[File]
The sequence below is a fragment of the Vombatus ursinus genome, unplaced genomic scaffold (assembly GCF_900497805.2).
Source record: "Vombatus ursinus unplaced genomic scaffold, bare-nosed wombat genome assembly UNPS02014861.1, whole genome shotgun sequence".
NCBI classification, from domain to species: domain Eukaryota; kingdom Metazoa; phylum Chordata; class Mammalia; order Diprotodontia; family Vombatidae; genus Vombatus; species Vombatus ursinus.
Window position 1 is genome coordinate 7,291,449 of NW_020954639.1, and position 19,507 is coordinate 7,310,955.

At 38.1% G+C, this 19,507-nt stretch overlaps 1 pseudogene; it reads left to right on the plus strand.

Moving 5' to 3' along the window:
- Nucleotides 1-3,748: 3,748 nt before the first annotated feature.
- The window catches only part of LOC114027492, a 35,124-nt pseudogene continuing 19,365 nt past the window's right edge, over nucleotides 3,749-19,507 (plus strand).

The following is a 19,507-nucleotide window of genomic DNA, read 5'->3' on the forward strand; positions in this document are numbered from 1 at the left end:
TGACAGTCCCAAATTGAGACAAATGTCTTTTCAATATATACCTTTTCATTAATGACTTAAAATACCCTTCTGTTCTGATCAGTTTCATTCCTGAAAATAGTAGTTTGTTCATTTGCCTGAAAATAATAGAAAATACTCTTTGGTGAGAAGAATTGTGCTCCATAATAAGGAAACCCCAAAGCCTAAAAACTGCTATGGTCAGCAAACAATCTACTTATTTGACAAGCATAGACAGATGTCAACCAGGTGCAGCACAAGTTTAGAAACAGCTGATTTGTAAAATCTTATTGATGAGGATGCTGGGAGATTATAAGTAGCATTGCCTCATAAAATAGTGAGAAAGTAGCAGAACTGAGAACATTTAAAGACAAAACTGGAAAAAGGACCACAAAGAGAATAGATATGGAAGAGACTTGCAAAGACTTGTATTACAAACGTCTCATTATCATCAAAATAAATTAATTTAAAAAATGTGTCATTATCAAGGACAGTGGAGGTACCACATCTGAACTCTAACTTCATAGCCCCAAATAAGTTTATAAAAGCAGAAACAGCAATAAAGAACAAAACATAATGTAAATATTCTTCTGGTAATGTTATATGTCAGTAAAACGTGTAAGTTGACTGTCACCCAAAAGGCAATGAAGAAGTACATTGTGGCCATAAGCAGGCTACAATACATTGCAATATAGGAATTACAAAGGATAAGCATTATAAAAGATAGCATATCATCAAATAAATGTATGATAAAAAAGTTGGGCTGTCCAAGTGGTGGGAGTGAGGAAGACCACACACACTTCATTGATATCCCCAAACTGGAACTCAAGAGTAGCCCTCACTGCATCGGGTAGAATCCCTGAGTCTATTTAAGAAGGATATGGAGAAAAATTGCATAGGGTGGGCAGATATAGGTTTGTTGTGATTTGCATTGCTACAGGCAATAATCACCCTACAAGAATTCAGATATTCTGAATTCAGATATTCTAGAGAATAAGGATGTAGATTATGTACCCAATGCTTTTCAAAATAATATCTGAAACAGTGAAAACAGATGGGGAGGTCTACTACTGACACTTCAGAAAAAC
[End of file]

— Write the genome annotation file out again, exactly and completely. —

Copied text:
The sequence below is a fragment of the Vombatus ursinus genome, unplaced genomic scaffold (assembly GCF_900497805.2).
Source record: "Vombatus ursinus unplaced genomic scaffold, bare-nosed wombat genome assembly UNPS02014861.1, whole genome shotgun sequence".
NCBI classification, from domain to species: domain Eukaryota; kingdom Metazoa; phylum Chordata; class Mammalia; order Diprotodontia; family Vombatidae; genus Vombatus; species Vombatus ursinus.
Window position 1 is genome coordinate 7,291,449 of NW_020954639.1, and position 19,507 is coordinate 7,310,955.

At 38.1% G+C, this 19,507-nt stretch overlaps 1 pseudogene; it reads left to right on the plus strand.

Moving 5' to 3' along the window:
- Nucleotides 1-3,748: 3,748 nt before the first annotated feature.
- The window catches only part of LOC114027492, a 35,124-nt pseudogene continuing 19,365 nt past the window's right edge, over nucleotides 3,749-19,507 (plus strand).

The following is a 19,507-nucleotide window of genomic DNA, read 5'->3' on the forward strand; positions in this document are numbered from 1 at the left end:
TGACAGTCCCAAATTGAGACAAATGTCTTTTCAATATATACCTTTTCATTAATGACTTAAAATACCCTTCTGTTCTGATCAGTTTCATTCCTGAAAATAGTAGTTTGTTCATTTGCCTGAAAATAATAGAAAATACTCTTTGGTGAGAAGAATTGTGCTCCATAATAAGGAAACCCCAAAGCCTAAAAACTGCTATGGTCAGCAAACAATCTACTTATTTGACAAGCATAGACAGATGTCAACCAGGTGCAGCACAAGTTTAGAAACAGCTGATTTGTAAAATCTTATTGATGAGGATGCTGGGAGATTATAAGTAGCATTGCCTCATAAAATAGTGAGAAAGTAGCAGAACTGAGAACATTTAAAGACAAAACTGGAAAAAGGACCACAAAGAGAATAGATATGGAAGAGACTTGCAAAGACTTGTATTACAAACGTCTCATTATCATCAAAATAAATTAATTTAAAAAATGTGTCATTATCAAGGACAGTGGAGGTACCACATCTGAACTCTAACTTCATAGCCCCAAATAAGTTTATAAAAGCAGAAACAGCAATAAAGAACAAAACATAATGTAAATATTCTTCTGGTAATGTTATATGTCAGTAAAACGTGTAAGTTGACTGTCACCCAAAAGGCAATGAAGAAGTACATTGTGGCCATAAGCAGGCTACAATACATTGCAATATAGGAATTACAAAGGATAAGCATTATAAAAGATAGCATATCATCAAATAAATGTATGATAAAAAAGTTGGGCTGTCCAAGTGGTGGGAGTGAGGAAGACCACACACACTTCATTGATATCCCCAAACTGGAACTCAAGAGTAGCCCTCACTGCATCGGGTAGAATCCCTGAGTCTATTTAAGAAGGATATGGAGAAAAATTGCATAGGGTGGGCAGATATAGGTTTGTTGTGATTTGCATTGCTACAGGCAATAATCACCCTACAAGAATTCAGATATTCTGAATTCAGATATTCTAGAGAATAAGGATGTAGATTATGTACCCAATGCTTTTCAAAATAATATCTGAAACAGTGAAAACAGATGGGGAGGTCTACTACTGACACTTCAGAAAAAC